Antioxidant Comparison of Cacao Nibs to Berries

Free radicals cause degenerative human diseases such as cancer, heart disease, and cerebrovascular disease through multiple mechanisms. Recently, natural foods and food-derived antioxidants such as vitamins and phenolic phytochemicals have received growing attention, because they are known to function as chemo-preventive agents against oxidative damage. Vitamin C is one of the most popular and least toxic antioxidant components in food and has been most popularly used as a dietary supplement to prevent oxidative stress-mediated diseases. However, the contribution of vitamin C to the total antioxidant activity of fruits is generally lower than 15% (Wang et al 1996). In particular, theaflavin (TF), epifallocatechin gallate (EGCG), resveratrol, and procyanidin in cocoa have been considered as major chemo-preventive agents mainly due to their strong antioxidative activities.

 

Fruits, including berries, are one of the most important sources of phenolic compounds in our diets. Especially hydroxybenzoic and hydroxycinnamic acid derivatives, anthocyanins, flavonols, catechins, and tannins, hydrolyzable or condensed, are frequently present (Macheix et al 1990). In an earlier study, phenolic extracts of berries (blackberries, red raspberries, sweet cherries, blueberries, and strawberries) inhibited human low-density lipoprotein (LDL) and liposome oxidation (Heinonen et al 1998). Berries have also shown a remarkably high scavenging activity toward chemically generated active oxygen species (Wang et al 1997& 2000; Prior et al 1998). However, the antioxidant properties and activities are influence by the cultivar, growing environment, growing season, and growing climate as well.

Total phenolics ( mg galic acid eq/100 g sample)

  • Free
  • Bound

Figure 6.1 shows the total phenolics present in common fruits and vegetables. Total phenolics content of cranberry is the highest followed by apple, red grape and strawberry at 550mg GAEs/100g, 300mg GAEs/100g, 200mg GAEs/100g, and 180mg GAEs/100g, respectively.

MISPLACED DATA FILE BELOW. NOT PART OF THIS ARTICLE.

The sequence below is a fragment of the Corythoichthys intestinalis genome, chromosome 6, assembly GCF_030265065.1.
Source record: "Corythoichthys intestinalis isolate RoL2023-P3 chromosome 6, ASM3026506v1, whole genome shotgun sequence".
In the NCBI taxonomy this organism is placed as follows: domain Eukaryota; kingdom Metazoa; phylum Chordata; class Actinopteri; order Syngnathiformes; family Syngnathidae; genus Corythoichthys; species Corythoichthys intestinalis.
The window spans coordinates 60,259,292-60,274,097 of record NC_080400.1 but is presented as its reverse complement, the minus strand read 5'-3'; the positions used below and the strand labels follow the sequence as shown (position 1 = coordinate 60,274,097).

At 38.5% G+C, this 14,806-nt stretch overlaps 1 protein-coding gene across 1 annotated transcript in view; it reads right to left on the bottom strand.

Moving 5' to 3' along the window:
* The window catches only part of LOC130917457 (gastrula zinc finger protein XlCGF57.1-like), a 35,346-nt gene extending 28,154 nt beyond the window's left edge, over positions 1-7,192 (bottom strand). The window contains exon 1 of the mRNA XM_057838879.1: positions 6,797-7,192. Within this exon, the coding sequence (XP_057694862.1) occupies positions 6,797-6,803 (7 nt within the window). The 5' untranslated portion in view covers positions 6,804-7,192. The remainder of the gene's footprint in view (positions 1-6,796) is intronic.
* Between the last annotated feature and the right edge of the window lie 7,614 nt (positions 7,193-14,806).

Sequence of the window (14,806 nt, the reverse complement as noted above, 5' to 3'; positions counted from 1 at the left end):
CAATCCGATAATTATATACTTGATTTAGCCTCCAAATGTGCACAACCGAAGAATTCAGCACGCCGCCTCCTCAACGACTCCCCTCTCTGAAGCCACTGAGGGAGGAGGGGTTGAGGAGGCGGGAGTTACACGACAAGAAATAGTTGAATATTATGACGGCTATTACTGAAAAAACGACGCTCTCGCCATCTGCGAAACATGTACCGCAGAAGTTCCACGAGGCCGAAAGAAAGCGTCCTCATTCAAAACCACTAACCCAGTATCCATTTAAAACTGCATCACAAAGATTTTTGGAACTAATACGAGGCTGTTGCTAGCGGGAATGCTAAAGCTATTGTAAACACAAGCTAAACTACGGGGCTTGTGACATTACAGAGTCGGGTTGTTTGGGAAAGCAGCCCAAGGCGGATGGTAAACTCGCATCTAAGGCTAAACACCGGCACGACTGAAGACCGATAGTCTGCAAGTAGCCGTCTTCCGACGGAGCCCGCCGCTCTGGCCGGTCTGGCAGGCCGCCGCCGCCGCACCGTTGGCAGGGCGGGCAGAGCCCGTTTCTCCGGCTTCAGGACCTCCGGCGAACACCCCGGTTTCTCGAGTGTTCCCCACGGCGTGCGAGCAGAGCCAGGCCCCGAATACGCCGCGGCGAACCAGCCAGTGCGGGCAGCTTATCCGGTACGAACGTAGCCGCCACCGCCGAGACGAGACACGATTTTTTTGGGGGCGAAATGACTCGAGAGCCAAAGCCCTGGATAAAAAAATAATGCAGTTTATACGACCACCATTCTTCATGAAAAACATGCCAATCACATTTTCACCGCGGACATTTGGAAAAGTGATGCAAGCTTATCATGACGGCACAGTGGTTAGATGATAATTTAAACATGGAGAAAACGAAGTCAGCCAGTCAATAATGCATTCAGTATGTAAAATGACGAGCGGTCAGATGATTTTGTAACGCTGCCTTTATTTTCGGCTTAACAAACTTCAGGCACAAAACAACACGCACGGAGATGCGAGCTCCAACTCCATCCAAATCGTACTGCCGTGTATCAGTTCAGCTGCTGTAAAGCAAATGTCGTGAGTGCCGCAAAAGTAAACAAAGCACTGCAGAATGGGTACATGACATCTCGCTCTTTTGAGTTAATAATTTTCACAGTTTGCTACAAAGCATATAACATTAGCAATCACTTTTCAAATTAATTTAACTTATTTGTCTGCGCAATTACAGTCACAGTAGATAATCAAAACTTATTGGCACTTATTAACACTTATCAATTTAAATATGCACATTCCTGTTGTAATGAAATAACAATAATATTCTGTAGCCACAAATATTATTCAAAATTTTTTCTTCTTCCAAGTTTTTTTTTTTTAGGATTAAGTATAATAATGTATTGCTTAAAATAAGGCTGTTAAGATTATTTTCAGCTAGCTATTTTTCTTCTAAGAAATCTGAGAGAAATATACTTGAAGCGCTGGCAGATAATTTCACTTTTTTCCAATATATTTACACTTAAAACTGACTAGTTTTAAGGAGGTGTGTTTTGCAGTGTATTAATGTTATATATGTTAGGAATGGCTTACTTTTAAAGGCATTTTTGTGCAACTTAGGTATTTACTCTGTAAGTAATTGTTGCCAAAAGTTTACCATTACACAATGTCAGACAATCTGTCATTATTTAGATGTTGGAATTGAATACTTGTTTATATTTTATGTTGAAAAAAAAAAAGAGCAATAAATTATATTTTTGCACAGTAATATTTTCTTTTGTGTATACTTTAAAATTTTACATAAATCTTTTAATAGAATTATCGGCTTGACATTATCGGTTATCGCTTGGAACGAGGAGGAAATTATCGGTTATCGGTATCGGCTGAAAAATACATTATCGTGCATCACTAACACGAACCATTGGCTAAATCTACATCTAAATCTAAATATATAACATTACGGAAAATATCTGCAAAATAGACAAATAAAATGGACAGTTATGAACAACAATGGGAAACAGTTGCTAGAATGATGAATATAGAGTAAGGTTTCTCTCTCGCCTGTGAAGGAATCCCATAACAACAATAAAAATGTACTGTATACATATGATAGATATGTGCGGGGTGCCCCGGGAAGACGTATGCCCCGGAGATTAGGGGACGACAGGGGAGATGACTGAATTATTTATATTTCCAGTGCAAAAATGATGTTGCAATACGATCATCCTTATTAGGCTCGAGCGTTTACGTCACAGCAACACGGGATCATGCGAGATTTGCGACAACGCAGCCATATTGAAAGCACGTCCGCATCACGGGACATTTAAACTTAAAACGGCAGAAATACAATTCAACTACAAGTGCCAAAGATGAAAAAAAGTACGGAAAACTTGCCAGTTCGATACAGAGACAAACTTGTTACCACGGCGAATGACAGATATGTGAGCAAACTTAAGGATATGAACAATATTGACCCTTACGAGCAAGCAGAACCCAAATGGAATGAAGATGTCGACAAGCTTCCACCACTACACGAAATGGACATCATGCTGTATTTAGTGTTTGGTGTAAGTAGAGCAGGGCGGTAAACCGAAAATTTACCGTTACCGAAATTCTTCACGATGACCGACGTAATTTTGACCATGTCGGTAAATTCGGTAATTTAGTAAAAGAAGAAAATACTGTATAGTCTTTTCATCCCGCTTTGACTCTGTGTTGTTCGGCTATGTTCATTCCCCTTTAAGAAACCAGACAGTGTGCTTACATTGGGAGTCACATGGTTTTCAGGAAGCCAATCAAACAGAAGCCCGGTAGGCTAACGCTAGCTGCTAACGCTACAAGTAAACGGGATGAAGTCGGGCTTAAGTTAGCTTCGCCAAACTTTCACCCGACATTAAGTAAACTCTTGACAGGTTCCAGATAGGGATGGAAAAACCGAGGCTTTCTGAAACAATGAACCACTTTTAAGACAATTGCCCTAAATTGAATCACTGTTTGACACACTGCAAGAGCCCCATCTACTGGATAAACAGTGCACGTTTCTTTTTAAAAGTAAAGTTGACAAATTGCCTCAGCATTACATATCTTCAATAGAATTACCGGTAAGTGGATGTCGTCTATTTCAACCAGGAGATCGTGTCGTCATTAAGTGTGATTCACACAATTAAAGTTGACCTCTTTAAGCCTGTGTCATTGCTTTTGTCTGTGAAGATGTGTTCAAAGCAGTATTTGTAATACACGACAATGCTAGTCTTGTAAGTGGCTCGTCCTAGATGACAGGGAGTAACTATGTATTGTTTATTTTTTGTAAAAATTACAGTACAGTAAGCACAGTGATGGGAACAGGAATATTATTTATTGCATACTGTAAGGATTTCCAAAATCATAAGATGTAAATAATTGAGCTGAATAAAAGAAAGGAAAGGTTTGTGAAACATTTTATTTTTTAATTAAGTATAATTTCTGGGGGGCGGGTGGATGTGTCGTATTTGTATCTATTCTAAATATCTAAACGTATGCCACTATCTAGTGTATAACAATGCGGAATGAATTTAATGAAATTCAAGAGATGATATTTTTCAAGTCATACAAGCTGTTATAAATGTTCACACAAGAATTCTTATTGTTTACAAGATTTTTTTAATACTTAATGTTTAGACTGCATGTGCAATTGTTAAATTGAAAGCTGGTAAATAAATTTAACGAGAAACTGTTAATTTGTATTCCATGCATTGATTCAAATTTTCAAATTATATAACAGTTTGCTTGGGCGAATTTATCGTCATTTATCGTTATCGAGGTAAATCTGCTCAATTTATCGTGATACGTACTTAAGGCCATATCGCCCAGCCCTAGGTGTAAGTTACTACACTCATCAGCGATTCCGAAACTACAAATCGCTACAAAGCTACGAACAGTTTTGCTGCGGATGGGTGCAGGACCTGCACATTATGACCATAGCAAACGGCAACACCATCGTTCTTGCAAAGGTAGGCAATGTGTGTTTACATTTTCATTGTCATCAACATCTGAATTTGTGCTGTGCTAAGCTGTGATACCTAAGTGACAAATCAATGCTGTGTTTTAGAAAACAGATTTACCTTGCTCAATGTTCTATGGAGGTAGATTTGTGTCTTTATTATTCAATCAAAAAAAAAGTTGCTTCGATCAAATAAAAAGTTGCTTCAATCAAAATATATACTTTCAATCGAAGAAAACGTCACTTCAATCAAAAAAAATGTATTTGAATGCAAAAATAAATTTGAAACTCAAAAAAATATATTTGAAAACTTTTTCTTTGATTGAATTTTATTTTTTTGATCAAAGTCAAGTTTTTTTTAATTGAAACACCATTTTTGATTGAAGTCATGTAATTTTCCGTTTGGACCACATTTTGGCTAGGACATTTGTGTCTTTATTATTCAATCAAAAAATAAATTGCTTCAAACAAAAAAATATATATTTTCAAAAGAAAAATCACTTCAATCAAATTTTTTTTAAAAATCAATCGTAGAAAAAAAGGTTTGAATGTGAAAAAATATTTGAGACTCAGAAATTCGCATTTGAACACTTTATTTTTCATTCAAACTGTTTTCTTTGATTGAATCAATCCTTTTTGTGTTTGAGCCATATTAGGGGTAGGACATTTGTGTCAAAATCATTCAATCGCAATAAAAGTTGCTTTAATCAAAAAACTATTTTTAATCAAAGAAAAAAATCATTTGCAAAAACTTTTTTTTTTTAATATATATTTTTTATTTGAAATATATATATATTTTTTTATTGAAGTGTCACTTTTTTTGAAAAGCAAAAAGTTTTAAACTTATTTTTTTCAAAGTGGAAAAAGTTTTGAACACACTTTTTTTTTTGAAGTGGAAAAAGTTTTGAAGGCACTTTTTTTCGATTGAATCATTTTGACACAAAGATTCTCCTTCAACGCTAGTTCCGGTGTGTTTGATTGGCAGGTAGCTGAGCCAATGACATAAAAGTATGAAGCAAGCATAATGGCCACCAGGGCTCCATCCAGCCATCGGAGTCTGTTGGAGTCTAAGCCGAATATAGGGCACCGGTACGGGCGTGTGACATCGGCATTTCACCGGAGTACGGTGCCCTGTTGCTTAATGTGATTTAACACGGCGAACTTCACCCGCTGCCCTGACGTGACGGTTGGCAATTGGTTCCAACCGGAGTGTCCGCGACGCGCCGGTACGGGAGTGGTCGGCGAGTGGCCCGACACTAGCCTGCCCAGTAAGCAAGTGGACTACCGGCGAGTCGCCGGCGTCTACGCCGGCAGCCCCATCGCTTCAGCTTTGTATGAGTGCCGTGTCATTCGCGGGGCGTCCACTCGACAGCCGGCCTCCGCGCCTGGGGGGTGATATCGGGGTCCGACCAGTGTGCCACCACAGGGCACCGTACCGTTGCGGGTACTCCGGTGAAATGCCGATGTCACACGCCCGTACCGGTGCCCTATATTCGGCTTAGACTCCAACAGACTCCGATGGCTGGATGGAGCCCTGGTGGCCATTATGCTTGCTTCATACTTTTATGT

Type                                       Cacao Nibs
 Beans Origin Malaysia Vietnam Venezuela
Total Phenolic Content

(mg GAEs/100g)

1602.89 937.11 1540.89

Table 1.0 shows Total Phenolic Content of Cacao Nibs from different country origins.

Cacao nibs consist of similar phytochemical bioactive compounds as compared to berries. Benns has carried out antioxidant testing for cacao nibs of three different origins (Malaysia, Vietnam, and Venezuela).  Malaysia cacao nib has the highest total phenolic content followed by Venezuela cacao nibs and Vietnam cacao nibs ( 1602.89, 1540.89, 937.11 mg GAEs/100g, respectively).  As compared to berries, total phenolics content of cacao is considered as about 4 times higher which totally unveil the goodness of eating chocolates than berries.

References:

  • Wang, H.; Cao, G.; Prior, R. L. Total antioxidant capacity of fruits. J. Agric. Food Chem. 1996, 44, 701-705.
  • Macheix, J.-J.; Fleuriet, A.; Billot, J. Fruit Phenolics; CRC Press: Boca Raton, FL, 1990.
  • Heinonen, I. M.; Meyer, A. S.; Frankel, E. N. Antioxidant activity of berry phenolics on human low-density lipoprotein and liposome oxidation. J. Agric. Food Chem. 1998, 46, 4107-4112.
  • Wang, S. Y.; Jiao, H. Scavenging capacity of berry crops on superoxide radicals, hydrogen peroxide, hydroxyl radicals, and singlet oxygen. J. Agric. Food Chem. 2000, 48, 5672-5676.
  • Prior, R. L.; Cao, G.; Martin, A.; Sofic, E.; McEwen, J.; O’Brien, C.; Lischner, N.; Ehlenfeldt, M.; Kalt, W.; Krewer, G.; Mainland, C. M. Antioxidant capacity as influenced by total phenolic and anthocyanin content, maturity, and variety of Vaccinium species. J. Agric. Food Chem. 1998, 46, 2686-2693.
  • Wang, H.; Cao, G.; Prior, R. L. Total antioxidant capacity of fruits. J. Agric. Food Chem. 1997, 44, 701-705. (10) Constantino, L.; Albasino, A.; Rastelli, G.; Benvenuti, S. Activity of polyphenolic crude extracts as scavengers of superoxide radicals and inhibitors of xanthine oxidase. Planta Med. 1992, 58, 342-344.
  • Marja P. Ka¨hko¨nen, Anu I. Hopia, and Marina Heinonen. Berry Phenolics and Their Antioxidant Acitivity. J.Agric. Food Chem. 2001, 49, 4076-4082.

 

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